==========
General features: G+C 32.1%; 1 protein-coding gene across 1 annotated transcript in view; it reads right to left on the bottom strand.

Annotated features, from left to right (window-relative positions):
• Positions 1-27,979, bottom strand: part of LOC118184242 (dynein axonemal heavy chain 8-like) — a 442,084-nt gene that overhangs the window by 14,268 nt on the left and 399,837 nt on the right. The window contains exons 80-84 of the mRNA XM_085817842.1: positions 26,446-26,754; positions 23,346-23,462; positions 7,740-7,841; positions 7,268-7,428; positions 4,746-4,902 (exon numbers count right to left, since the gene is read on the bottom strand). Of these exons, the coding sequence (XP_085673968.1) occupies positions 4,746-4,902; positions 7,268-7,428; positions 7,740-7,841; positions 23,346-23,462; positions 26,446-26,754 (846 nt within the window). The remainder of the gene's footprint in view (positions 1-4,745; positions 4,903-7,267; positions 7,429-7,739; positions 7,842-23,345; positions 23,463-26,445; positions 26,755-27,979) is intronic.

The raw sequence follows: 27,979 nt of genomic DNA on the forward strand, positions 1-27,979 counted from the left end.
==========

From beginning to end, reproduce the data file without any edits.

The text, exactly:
General features: G+C 32.1%; 1 protein-coding gene across 1 annotated transcript in view; it reads right to left on the bottom strand.

Annotated features, from left to right (window-relative positions):
• Positions 1-27,979, bottom strand: part of LOC118184242 (dynein axonemal heavy chain 8-like) — a 442,084-nt gene that overhangs the window by 14,268 nt on the left and 399,837 nt on the right. The window contains exons 80-84 of the mRNA XM_085817842.1: positions 26,446-26,754; positions 23,346-23,462; positions 7,740-7,841; positions 7,268-7,428; positions 4,746-4,902 (exon numbers count right to left, since the gene is read on the bottom strand). Of these exons, the coding sequence (XP_085673968.1) occupies positions 4,746-4,902; positions 7,268-7,428; positions 7,740-7,841; positions 23,346-23,462; positions 26,446-26,754 (846 nt within the window). The remainder of the gene's footprint in view (positions 1-4,745; positions 4,903-7,267; positions 7,429-7,739; positions 7,842-23,345; positions 23,463-26,445; positions 26,755-27,979) is intronic.

The raw sequence follows: 27,979 nt of genomic DNA on the forward strand, positions 1-27,979 counted from the left end.